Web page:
It is true that, at 25, Dudley was a magnificent figure of a man. Tall, by the standard of the age (a little under six feet), and slender, he wore fashionable clothes with a casual grace, his cap invariably tilted at a jaunty angle. When astride a horse his athleticism and pride were seen to their full advantage, for few Englishmen rode better than he. The stylized early portraits of him which have survived reveal a thin face accentuated by a wispy beard. The nose is log; the set of the mouth haughty. The eyes beneath their arching brows are watchful but there is about them a suggestion of sardonic humour. It was the eyes that captivated Elizabeth and she soon gave him the playful nickname 'Two-eyes'. Often he would write to her, signing himself simply ôô. Others about the court, less enamoured of his dark good looks, called Dudley 'the Gypsy'. He was full of life and had an outrageous sense of fun. The many anecdotes and also the vivid language of his letters testify to this. This was one of the qualities that must have attracted Elizabeth. Surrounded as she was by solemn councilors pressing her for decision on matters of state, she needed someone constantly at hand to divert her and provide light relief. Lord Robert was a master both of organized and spontaneous entertainment. Over the years he would be responsible of arranging hundreds of tourneys, banquets, masques and plays. He could also delight Elizabeth with a piece of unrehearsed coquetry, such as solemnly suggesting to a Spanish bishop that he marry the Queen and her favorite on the royale barge in the middle of the Thames.
(in: Derek Wilson, Sweet Robin,  zit. n. Court Theatre Chicago, 16.07.02))

Relationship between Elizabeth and Robert Dudley (Leicester)
How had the relationship between Elizabeth and her ôô developed to the point where she could seriously contemplate his virtually permanent exile (by marrying Mary Queen of Scots)? Elizabeth was in love with Robert in 1559 and prepared to dream about marriage with him as long as Amy's existence made it impossible for her to commit herself. During the tense months following lady Dudley's sudden death the possibility of matrimony became distinctly more real. . . . Love pulled [Elizabeth] one way, duty another. She and Robert explored every stratagem that might enable them to wed with the support of at least some of her people. At this juncture Robert became importunate. In the early days of their relationship it was the Queen who made the running. Now Robert took the initiative. Having had such a glittering prize set before him he was reluctant to relinquish it without a struggle. Elizabeth, however, was descending from the summit of passion. Reason was asserting itself. She began to realize that England's well-being, her own safety, and probably Robert's, would be more secure if she remained unmarried. There were individuals and groups who would never accept a Dudley on the throne. Rebellion and assassination would become real possibilities if she set Robert beside her. She remained as devoted to him as ever. She gave ample proof of this by her lavish gifts and by widening the scope of his political activity. But Robert wanted more. He pressed the Queen for a decision on the marriage issue. She wanted to oblige him but knew that she could not. The 'solution' of offering Robert to the Scottish queen must have come as an inspiration. It would be hard for her to be parted from him but Robert would have a crown; he would remain faithful to Elizabeth and would use his position for her advantage.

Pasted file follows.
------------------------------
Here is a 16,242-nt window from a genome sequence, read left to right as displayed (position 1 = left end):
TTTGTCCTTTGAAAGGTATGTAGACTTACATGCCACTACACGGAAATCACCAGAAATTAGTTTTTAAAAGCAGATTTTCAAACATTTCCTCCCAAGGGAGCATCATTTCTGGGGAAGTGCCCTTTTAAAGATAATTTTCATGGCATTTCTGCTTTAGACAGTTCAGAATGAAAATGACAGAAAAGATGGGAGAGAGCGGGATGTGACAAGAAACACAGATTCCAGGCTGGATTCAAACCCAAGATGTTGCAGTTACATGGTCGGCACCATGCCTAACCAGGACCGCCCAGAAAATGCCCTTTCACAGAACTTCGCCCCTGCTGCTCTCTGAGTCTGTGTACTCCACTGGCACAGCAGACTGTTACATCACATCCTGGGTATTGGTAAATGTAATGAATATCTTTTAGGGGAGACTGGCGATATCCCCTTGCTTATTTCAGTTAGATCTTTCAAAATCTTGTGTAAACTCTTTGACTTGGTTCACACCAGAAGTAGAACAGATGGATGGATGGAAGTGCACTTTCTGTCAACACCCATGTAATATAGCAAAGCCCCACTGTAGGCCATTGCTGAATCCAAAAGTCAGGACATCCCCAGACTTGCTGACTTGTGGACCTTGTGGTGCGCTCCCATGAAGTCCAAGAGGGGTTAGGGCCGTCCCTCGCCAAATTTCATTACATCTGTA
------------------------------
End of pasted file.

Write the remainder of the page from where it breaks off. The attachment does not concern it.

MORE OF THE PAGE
(in:Derek Wilson, Sweet Robin,  zit. n. Court Theatre Chicago, 16.07.02))

Robert Dudley, Letter to a Lady
[Elizabeth's favour] . . .forceth me. . .to be [the] cause almost of the ruin of my own house. For there is no likelihood that any of our bodies of men kind [are] like to have heirs. My brother you see long married and not like[ly] to have children. It resteth so now in myself, and yet, . . .if I should marry I am sure never to have favour of them that I had rather yet never have wife than lose. . . yet is there nothing in the world next that favour that I would not give to be in hope of leaving some children behind me, being now the last of our house. But yet, the cause being as it is, I must content myself. . . ( zit. n. Court Theatre Chicago, 16.07.02)

Mary Stuart - the focus of all Catholic hopes
In England there were hundreds of seminary priests working by the mid-1570s. Trained in France and Rome, they were smuggled into England and established themselves in manor houses up and down the country saying masses, stiffening the resistance of the Catholic gentry and spreading their faith. In 1580 they were joined by the Jesuit mission, led by Edmund Campion and Robert Parsons. At the same time small bands of Catholic adventurers were making their way to Ireland to foment troubles with the blessing of Pope Gregory XIII. The focus of all Catholic hopes was, of course, still the Queen of Scots.
(Derek Wilson, Sweet Robin,  zit. n. Court Theatre Chicago, 16.07.02))